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Coaching. A New Leadership Approach. (#179)

TCL Illustration 179

The Confident Leader


I received a significant number or responses to last week’s newsletter. Many shared the impact of the content. Let’s dive deeper and sharpen our skill of “asking” (vs. telling).

“The one who knows all the answers, hasn’t been asked all the questions.” 


This Week’s Edition

Ask vs. Tell.

Clarify Your Thinking

Leaders who primarily employ a “telling” approach to lead their team share that some respond with low engagement, lack of ownership or a reluctance to take initiative. 

When leaders rely too heavily on telling people what to do, they unintentionally enroll their people… to just wait to be told what to do

Clearly, this is the exact opposite result that leaders desire. Perhaps a reason they are getting this result is due to the fact that people generally don’t like being told what to do.  

The intentions are often good: 

  • Telling people what to do is efficient.
  • We’re under pressure for immediate results.
  • My way is the “right” way so it can be helpful to others.

But even a leader’s good intentions don’t necessarily alleviate the situation or generate a different result, and it may leave them doubting their own leadership

Old Thinking: I used to tell my team what to do and they did it. They are not responding like they used to. What’s wrong with them? What’s wrong with me?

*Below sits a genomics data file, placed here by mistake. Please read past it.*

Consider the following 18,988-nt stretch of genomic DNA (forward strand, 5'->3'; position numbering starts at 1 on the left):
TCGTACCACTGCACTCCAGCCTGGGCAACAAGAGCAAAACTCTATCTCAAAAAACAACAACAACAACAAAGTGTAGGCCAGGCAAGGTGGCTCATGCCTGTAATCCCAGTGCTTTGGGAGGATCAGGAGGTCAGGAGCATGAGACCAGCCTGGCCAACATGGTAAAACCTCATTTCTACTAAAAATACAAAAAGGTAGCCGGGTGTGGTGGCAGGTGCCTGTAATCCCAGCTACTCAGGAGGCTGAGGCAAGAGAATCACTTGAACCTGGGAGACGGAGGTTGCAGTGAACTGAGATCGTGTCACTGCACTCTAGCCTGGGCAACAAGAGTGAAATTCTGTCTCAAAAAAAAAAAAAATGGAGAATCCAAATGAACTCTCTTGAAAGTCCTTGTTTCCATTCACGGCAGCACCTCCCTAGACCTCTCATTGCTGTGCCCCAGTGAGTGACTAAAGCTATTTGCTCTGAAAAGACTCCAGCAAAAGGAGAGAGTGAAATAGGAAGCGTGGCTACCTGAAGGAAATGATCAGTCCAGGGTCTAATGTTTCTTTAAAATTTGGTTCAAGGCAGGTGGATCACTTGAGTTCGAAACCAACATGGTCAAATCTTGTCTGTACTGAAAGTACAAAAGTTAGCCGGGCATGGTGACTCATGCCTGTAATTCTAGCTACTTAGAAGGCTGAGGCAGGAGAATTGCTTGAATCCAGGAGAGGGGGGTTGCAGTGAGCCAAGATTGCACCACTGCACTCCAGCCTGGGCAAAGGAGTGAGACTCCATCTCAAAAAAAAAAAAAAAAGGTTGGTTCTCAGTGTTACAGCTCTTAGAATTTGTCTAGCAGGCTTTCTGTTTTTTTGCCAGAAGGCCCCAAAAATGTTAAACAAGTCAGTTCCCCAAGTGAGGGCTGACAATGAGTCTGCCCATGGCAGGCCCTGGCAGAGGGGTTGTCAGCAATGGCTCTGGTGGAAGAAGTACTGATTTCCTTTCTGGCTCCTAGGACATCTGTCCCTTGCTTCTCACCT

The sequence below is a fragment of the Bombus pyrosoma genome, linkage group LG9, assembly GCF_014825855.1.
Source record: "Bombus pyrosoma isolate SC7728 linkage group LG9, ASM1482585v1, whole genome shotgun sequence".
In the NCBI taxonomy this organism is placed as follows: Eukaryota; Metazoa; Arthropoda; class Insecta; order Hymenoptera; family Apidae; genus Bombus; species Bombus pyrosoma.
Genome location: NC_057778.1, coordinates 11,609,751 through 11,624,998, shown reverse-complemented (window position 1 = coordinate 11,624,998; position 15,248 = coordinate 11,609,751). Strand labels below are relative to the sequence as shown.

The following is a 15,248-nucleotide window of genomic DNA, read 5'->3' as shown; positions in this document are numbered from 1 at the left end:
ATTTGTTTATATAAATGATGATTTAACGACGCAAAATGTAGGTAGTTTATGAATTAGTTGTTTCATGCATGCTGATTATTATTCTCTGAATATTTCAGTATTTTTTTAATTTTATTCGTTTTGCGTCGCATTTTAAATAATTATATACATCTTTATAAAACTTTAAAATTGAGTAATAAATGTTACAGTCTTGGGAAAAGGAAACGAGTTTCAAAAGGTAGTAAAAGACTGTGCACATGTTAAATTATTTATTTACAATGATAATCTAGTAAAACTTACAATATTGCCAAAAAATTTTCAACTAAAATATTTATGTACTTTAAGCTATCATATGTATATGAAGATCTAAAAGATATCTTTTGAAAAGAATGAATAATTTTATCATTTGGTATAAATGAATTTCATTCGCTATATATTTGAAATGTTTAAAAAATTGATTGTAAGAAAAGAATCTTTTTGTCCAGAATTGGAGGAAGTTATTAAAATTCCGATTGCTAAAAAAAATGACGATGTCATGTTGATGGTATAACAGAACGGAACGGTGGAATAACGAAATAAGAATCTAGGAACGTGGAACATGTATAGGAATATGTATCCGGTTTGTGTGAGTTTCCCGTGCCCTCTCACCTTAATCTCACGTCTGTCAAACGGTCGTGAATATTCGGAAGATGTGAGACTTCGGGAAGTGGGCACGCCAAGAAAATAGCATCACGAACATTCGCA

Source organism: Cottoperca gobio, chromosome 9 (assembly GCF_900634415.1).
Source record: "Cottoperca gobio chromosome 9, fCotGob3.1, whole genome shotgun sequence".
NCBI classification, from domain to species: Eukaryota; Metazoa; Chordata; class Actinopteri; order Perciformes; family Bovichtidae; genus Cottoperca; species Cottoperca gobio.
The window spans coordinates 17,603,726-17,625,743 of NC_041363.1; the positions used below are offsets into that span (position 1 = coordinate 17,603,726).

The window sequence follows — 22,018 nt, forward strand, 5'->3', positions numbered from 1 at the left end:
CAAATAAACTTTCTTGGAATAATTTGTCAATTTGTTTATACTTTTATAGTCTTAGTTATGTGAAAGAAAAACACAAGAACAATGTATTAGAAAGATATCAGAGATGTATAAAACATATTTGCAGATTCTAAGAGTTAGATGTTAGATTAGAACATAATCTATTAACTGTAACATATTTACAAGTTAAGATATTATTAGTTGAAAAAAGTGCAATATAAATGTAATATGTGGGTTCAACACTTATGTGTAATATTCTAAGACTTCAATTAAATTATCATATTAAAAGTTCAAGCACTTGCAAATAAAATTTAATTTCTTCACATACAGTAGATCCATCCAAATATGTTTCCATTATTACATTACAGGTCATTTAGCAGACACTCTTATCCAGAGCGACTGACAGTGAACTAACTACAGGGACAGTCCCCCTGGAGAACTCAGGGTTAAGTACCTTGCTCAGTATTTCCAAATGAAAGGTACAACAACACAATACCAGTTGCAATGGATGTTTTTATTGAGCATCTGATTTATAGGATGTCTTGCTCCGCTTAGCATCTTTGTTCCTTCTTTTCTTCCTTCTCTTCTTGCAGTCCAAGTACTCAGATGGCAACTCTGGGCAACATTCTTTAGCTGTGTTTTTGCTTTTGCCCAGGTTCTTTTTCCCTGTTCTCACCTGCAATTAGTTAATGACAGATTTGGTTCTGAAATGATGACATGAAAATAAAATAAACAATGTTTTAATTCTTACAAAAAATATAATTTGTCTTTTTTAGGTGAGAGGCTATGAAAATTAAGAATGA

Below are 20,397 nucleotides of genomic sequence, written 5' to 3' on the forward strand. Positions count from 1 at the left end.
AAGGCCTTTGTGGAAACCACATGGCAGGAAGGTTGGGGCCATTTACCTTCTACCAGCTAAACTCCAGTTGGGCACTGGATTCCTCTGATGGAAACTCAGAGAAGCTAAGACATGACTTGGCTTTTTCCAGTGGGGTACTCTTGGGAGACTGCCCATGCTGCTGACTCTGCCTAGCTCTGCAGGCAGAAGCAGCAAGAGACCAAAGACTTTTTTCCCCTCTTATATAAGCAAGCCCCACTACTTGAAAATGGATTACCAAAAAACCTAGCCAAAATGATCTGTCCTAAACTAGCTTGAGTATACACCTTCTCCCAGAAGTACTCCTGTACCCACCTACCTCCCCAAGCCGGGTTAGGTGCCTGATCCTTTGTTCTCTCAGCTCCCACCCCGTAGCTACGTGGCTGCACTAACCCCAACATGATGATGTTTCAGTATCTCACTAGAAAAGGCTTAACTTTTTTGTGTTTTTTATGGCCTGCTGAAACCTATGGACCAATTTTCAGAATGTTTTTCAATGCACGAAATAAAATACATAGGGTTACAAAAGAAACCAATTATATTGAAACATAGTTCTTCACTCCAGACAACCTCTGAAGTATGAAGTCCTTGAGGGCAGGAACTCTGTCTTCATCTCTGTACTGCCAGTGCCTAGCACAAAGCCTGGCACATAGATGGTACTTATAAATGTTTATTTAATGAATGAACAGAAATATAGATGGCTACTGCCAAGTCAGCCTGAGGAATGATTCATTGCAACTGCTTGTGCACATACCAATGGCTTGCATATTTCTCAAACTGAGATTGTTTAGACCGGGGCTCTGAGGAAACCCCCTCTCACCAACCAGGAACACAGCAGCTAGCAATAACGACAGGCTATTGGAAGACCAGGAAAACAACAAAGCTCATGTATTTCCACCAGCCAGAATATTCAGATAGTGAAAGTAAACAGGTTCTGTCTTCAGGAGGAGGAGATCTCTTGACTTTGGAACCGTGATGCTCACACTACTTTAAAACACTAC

New Thinking: If I don’t know the right questions to ask, I’m tempted to just “tell.” That doesn’t seem to work. I need to skill up on “asking.”

Thoughts Lead to Actions

When we know what to do and tell others to do it, it operates to affirm our identity. 

Conversely, when we coach others by asking them questions, it affirms their identity. “I knew you could do it.”  This is the place where individual growth happens. 

Adopting a coaching approach increases the following actions most leaders desire from their team members:

  • Critical thinking: wrestling with the problem (vs. being spoon-fed the answer)
  • Creative thinking: innovating new solutions
  • Problem solving: gaining new insights by being asked clarifying questions

Consider the following to advance your skill of asking.

IDEA: Use a five second pause in conversations with your team when you may feel a “tell” coming on. Here is a cue to assist you:

WAITWhy Am I Telling?

This pause will give you an opportunity to think about which approach is best: ASK or TELL (depending on the situation).

As each team member grows under this approach, your entire team grows giving your overall organization the best shot at growth.

Boost Your Performance

We need everyone on the team engaged to fulfill our greatest professional vision. Unlock each person’s unique perspective and commitment to the “cause” by engaging more of an ask approach this year. Sometimes the best ideas come from the most unlikely place. 

What’s Your Opinion?

What is your favorite “coaching” question you use to draw out the best in your team? Share it with me at

If you are going to be a leader, you might as well be a good one. Don’t let doubt count you out. Have a confident week!

Robin Pou, Chief Advisor and Strategist

We live to make bad leadership extinct so forward this newsletter to others who strive to be confident leaders. 


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What is “The Confident Leader”?

During the Covid-19 Pandemic, I began a video series called “Panic or Plan?” It was designed to equip leaders to navigate the doubt they experienced and to rise in the confidence they needed to lead during turbulent times. It took off. I then started this newsletter to equip leaders in the same fashion each week for the doubt that crashes across the bow of their leaderSHIP.